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Searching for Files, Directories, and More
Unix traditionally has provided useful tools for searching for files by name and content, and Apple has expanded on these by making available a command-line interface into the same databases that the Finder uses to locate files. Unix's traditional tools don't work from a database like the Finder's file searching function does, so they run more slowly. On the other hand, they aren't hampered by needing a database to run or by being only as current in their results as the last database update.
Finding Files: locate, find, mdfind
Sometimes you want to find some files, but you are not sure where they are. Three tools are available to search for files: locate, find and mdfind. Despite having the same purpose, these commands all behave a little bit differently. locate works from a database of file names that is updated periodically, and is aware of your user permissions and places that you'd typically look for files. It sometimes won't show you files that have been added recently, or that are in odd corners of the system, but it works quickly. find actually goes to look at everything on the system when you run it, so it can take a very, very long time to search, but it's always up to date, and always returns information on all files that you can see. mdfind uses Tiger's new Spotlight search facility, which also uses a database, but one that's supposed to be updated continuously for every change that is made to any file, and is capable of searching file contents as well as file names - unfortunately (as of April 2005) it's too easy to accidentally break Spotlight's indexing and have files that match, get lost.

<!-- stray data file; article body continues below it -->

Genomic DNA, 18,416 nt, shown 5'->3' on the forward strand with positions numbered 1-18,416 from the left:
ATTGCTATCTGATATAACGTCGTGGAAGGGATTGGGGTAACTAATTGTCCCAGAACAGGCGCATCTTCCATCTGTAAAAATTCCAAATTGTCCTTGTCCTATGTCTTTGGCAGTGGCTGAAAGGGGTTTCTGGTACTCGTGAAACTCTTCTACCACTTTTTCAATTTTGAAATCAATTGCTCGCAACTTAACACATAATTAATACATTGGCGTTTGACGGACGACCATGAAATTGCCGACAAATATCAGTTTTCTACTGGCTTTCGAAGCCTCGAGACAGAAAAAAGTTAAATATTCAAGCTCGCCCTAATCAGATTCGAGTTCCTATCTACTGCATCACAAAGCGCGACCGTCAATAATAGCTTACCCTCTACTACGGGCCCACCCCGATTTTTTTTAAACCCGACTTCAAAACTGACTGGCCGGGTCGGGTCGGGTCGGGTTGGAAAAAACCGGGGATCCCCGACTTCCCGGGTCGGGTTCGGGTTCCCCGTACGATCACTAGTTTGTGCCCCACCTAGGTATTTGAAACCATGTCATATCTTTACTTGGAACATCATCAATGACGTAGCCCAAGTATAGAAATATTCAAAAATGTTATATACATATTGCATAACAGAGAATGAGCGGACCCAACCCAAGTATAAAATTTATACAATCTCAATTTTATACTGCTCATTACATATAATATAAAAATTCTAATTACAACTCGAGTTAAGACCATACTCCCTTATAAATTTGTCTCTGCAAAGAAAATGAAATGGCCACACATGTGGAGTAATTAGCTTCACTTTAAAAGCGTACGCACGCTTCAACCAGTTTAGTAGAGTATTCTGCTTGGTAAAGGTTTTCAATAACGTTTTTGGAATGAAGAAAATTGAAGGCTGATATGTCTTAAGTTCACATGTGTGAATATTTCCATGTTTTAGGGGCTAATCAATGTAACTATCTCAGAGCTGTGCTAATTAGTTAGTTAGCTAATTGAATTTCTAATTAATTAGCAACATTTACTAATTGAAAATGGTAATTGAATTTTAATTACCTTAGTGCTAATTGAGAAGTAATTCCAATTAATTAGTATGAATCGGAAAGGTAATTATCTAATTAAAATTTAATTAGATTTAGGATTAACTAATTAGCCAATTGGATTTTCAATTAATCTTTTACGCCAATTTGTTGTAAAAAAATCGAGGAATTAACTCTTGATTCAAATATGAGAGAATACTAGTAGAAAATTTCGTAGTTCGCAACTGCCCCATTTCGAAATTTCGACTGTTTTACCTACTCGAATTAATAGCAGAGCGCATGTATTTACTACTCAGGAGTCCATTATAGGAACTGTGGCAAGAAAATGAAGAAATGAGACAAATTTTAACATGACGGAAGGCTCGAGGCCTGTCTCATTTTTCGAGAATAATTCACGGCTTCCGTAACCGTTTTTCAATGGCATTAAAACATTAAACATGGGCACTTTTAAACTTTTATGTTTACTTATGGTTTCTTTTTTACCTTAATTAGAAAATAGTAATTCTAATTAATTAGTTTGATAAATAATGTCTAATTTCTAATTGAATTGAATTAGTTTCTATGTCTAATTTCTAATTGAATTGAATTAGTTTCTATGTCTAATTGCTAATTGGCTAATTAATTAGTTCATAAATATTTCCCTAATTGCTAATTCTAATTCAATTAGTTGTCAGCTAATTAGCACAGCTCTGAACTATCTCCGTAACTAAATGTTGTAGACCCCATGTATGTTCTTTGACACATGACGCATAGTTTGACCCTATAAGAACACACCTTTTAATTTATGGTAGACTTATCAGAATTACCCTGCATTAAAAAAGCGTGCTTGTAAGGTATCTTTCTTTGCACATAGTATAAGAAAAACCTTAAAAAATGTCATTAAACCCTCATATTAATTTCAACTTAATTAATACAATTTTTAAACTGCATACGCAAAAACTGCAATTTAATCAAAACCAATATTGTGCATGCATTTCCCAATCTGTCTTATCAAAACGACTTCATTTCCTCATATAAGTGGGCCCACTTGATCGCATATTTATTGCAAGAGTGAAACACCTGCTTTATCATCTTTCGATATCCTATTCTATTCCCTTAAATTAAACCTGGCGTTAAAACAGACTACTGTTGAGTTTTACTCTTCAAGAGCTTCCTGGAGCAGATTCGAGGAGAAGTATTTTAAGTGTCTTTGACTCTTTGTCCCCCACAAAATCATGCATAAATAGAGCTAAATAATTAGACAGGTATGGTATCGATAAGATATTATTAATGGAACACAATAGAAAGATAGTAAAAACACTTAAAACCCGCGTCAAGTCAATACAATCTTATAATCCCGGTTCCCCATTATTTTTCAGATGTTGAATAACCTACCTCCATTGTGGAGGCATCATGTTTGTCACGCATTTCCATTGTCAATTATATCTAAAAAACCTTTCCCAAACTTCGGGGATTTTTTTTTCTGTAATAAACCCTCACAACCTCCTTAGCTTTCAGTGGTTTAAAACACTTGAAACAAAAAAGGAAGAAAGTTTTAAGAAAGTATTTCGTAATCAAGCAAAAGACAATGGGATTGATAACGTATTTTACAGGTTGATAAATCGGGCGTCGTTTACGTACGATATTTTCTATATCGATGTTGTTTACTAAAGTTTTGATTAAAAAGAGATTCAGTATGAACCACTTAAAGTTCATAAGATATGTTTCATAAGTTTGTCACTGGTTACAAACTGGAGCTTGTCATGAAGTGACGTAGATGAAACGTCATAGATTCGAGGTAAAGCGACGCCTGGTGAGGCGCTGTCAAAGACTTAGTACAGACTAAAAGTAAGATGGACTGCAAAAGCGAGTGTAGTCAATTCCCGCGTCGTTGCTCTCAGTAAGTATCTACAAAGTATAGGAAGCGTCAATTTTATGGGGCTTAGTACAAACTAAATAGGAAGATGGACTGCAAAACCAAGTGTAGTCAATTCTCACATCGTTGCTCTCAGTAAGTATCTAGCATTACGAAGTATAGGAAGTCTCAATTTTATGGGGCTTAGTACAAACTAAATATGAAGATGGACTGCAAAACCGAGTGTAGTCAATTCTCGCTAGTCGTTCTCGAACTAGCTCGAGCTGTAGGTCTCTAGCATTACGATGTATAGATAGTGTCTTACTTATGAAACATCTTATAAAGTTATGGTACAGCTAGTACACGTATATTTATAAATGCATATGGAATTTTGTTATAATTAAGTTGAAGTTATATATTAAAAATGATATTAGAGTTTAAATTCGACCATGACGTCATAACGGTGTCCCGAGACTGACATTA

If you know some of the name of a file, you can use the locate utility to try to find it.
For example, our user nermal looked earlier at a file called system.log. Does our machine have other files that have log in their name? You bet! The syntax for locate is
We encourage you to try the locate command for files with log in them (locate log) to see the output, but it is much too long to include here. locate searches a database of pathnames on the machine.
Further information on locate is shown in the command documentation table, Table 10.17.